“It turns out that if you spend time with a community of your friends and so on…you have chemical changes that reflect that,” he says in an interview at Lavin's Toronto office. “One of the apparent consequences of that is that people become more trusting.” Although this is something that happens offline as well, social media stimulates our evolutionary desire to create social bonds. Citing the rush you get when you receive a new follower on Twitter as an example, he explains that interacting with others online can boost your morale and make you happier due to an increased level of oxytocin in your brain. If you spend ten minutes surfing Facebook before making a decision involving a moral judgment or a purchase, for example, your decision would likely be different than if you had been reading a Wikipedia entry.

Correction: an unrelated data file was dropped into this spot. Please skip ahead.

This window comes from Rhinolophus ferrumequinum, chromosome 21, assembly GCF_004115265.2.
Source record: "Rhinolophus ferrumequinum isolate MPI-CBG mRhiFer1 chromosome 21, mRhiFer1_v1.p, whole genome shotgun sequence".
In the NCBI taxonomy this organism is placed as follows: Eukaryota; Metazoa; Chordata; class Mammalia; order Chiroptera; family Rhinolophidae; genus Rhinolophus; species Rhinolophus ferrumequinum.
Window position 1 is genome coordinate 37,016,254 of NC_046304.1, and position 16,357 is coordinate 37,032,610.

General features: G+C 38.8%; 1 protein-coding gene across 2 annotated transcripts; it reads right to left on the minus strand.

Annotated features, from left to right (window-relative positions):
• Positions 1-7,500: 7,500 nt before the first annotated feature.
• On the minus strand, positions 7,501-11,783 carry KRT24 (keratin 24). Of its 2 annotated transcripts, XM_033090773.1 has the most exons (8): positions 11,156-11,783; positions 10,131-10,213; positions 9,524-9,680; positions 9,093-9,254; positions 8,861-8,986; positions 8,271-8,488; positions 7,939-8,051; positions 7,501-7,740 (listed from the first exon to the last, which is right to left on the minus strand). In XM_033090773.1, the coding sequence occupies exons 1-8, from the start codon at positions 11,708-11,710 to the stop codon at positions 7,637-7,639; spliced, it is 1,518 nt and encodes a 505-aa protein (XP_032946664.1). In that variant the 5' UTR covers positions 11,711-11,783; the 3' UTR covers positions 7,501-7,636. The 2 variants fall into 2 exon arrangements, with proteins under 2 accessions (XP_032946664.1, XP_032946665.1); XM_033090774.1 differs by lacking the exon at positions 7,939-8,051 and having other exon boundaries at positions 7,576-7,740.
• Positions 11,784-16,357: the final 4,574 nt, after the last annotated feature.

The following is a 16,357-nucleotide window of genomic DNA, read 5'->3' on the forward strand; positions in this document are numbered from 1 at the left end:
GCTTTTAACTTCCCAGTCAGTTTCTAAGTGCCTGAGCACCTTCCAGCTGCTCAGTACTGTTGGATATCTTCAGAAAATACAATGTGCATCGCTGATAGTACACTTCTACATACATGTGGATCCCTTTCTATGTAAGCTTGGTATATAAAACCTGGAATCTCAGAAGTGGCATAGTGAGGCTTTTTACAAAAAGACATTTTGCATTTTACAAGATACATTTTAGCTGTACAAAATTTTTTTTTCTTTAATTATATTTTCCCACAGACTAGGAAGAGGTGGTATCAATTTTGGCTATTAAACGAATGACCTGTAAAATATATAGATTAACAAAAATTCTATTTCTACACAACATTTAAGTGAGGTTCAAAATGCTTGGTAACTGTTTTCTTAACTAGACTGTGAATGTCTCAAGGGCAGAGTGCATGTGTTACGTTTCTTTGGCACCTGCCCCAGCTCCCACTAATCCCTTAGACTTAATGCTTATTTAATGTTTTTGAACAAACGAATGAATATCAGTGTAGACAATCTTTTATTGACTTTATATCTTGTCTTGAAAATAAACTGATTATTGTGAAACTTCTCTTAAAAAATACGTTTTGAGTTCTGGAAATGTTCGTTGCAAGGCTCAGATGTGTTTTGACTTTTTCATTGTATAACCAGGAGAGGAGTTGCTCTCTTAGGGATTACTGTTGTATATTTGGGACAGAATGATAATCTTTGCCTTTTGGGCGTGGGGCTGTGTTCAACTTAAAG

The bestselling author of Incognito and Wednesday is Indigo Blue, Eagleman is a recurring contributor to NPR Wired and The New York Times. Eagleman is a trusted neuroscience authority, and regularly shares his insights on everything from the intersection of neuroscience and the legal system, to the nature of perception in near-death experiences. Most recently, he has been focusing on the way social media not only impacts our lives, but our minds, and he provides groundbreaking research in his talks to explain why this technology plays such a vital role in our modern society.